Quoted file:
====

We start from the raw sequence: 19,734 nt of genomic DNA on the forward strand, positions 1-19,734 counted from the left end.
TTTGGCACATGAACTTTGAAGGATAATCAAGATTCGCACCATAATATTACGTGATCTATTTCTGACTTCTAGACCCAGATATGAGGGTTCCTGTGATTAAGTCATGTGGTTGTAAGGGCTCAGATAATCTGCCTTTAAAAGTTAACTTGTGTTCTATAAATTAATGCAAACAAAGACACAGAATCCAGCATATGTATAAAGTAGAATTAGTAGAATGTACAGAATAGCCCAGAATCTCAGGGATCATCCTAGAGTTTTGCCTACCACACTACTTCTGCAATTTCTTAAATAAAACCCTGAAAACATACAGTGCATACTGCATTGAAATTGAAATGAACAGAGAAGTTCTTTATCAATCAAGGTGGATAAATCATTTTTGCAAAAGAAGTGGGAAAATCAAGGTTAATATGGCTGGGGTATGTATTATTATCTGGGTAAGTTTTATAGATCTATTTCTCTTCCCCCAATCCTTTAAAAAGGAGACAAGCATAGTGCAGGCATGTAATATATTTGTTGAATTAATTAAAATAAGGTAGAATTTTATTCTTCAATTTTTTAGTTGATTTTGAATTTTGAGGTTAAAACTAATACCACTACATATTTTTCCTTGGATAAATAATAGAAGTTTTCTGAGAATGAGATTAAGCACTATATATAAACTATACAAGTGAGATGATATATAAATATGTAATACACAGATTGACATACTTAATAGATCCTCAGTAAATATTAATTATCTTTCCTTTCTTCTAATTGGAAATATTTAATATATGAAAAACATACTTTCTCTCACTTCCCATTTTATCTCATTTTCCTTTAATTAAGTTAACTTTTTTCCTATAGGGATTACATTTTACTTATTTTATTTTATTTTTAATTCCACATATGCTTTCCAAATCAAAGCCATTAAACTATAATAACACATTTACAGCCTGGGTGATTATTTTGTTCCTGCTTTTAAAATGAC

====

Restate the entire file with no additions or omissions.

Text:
We start from the raw sequence: 19,734 nt of genomic DNA on the forward strand, positions 1-19,734 counted from the left end.
TTTGGCACATGAACTTTGAAGGATAATCAAGATTCGCACCATAATATTACGTGATCTATTTCTGACTTCTAGACCCAGATATGAGGGTTCCTGTGATTAAGTCATGTGGTTGTAAGGGCTCAGATAATCTGCCTTTAAAAGTTAACTTGTGTTCTATAAATTAATGCAAACAAAGACACAGAATCCAGCATATGTATAAAGTAGAATTAGTAGAATGTACAGAATAGCCCAGAATCTCAGGGATCATCCTAGAGTTTTGCCTACCACACTACTTCTGCAATTTCTTAAATAAAACCCTGAAAACATACAGTGCATACTGCATTGAAATTGAAATGAACAGAGAAGTTCTTTATCAATCAAGGTGGATAAATCATTTTTGCAAAAGAAGTGGGAAAATCAAGGTTAATATGGCTGGGGTATGTATTATTATCTGGGTAAGTTTTATAGATCTATTTCTCTTCCCCCAATCCTTTAAAAAGGAGACAAGCATAGTGCAGGCATGTAATATATTTGTTGAATTAATTAAAATAAGGTAGAATTTTATTCTTCAATTTTTTAGTTGATTTTGAATTTTGAGGTTAAAACTAATACCACTACATATTTTTCCTTGGATAAATAATAGAAGTTTTCTGAGAATGAGATTAAGCACTATATATAAACTATACAAGTGAGATGATATATAAATATGTAATACACAGATTGACATACTTAATAGATCCTCAGTAAATATTAATTATCTTTCCTTTCTTCTAATTGGAAATATTTAATATATGAAAAACATACTTTCTCTCACTTCCCATTTTATCTCATTTTCCTTTAATTAAGTTAACTTTTTTCCTATAGGGATTACATTTTACTTATTTTATTTTATTTTTAATTCCACATATGCTTTCCAAATCAAAGCCATTAAACTATAATAACACATTTACAGCCTGGGTGATTATTTTGTTCCTGCTTTTAAAATGAC